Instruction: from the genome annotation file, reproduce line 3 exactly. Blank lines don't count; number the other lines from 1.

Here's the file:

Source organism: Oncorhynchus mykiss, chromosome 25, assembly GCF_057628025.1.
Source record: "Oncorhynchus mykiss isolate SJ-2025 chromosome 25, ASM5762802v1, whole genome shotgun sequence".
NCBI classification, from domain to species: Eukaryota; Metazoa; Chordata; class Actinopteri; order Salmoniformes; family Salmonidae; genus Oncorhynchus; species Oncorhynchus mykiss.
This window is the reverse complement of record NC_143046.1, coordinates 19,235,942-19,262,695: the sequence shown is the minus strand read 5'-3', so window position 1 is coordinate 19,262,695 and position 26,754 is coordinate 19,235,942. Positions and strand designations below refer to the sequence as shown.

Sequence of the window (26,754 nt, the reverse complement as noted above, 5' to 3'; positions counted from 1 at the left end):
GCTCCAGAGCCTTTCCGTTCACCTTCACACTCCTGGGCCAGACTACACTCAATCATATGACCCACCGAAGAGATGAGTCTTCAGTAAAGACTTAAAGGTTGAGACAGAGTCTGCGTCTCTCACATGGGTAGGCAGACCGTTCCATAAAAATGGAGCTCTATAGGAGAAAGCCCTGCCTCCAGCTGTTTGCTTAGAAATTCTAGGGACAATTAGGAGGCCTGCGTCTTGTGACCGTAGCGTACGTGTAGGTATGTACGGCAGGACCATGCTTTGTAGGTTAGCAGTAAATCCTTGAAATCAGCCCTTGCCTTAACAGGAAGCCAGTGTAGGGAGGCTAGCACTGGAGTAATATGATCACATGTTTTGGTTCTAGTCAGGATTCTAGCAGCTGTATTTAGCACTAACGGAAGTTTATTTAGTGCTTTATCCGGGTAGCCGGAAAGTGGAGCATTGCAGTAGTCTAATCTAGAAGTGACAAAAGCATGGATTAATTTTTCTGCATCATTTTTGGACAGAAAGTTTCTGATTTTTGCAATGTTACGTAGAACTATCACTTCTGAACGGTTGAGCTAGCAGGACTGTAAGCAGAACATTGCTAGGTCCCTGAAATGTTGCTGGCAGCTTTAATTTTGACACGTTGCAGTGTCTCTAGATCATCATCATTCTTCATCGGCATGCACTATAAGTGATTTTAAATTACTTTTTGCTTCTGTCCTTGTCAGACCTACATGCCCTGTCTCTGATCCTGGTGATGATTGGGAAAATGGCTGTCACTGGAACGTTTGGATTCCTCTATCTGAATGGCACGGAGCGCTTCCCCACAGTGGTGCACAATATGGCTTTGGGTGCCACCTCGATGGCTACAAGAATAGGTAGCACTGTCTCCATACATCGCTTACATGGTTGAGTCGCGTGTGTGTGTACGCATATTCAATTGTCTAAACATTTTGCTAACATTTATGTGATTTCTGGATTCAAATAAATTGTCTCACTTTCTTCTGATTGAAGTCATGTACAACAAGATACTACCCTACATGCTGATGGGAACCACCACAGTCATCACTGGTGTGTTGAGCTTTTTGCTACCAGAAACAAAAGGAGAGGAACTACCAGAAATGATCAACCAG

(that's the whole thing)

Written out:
NCBI classification, from domain to species: Eukaryota; Metazoa; Chordata; class Actinopteri; order Salmoniformes; family Salmonidae; genus Oncorhynchus; species Oncorhynchus mykiss.